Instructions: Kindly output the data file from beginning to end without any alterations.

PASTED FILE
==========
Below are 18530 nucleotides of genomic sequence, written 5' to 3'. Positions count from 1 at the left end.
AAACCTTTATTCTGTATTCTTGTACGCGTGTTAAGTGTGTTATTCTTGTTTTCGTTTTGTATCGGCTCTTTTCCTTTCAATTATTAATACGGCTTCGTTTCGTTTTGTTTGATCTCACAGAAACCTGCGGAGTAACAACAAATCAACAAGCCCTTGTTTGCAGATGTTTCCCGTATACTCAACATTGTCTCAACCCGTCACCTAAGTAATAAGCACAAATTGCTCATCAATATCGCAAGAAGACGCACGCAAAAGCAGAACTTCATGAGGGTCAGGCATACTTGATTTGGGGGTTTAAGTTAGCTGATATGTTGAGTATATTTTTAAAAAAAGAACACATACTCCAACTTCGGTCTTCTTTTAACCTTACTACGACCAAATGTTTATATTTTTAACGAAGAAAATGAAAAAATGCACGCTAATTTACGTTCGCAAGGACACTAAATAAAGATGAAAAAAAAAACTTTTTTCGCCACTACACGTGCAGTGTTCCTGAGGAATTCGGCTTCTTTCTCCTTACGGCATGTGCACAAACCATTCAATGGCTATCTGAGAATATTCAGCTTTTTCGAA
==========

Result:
Below are 18530 nucleotides of genomic sequence, written 5' to 3'. Positions count from 1 at the left end.
AAACCTTTATTCTGTATTCTTGTACGCGTGTTAAGTGTGTTATTCTTGTTTTCGTTTTGTATCGGCTCTTTTCCTTTCAATTATTAATACGGCTTCGTTTCGTTTTGTTTGATCTCACAGAAACCTGCGGAGTAACAACAAATCAACAAGCCCTTGTTTGCAGATGTTTCCCGTATACTCAACATTGTCTCAACCCGTCACCTAAGTAATAAGCACAAATTGCTCATCAATATCGCAAGAAGACGCACGCAAAAGCAGAACTTCATGAGGGTCAGGCATACTTGATTTGGGGGTTTAAGTTAGCTGATATGTTGAGTATATTTTTAAAAAAAGAACACATACTCCAACTTCGGTCTTCTTTTAACCTTACTACGACCAAATGTTTATATTTTTAACGAAGAAAATGAAAAAATGCACGCTAATTTACGTTCGCAAGGACACTAAATAAAGATGAAAAAAAAAACTTTTTTCGCCACTACACGTGCAGTGTTCCTGAGGAATTCGGCTTCTTTCTCCTTACGGCATGTGCACAAACCATTCAATGGCTATCTGAGAATATTCAGCTTTTTCGAA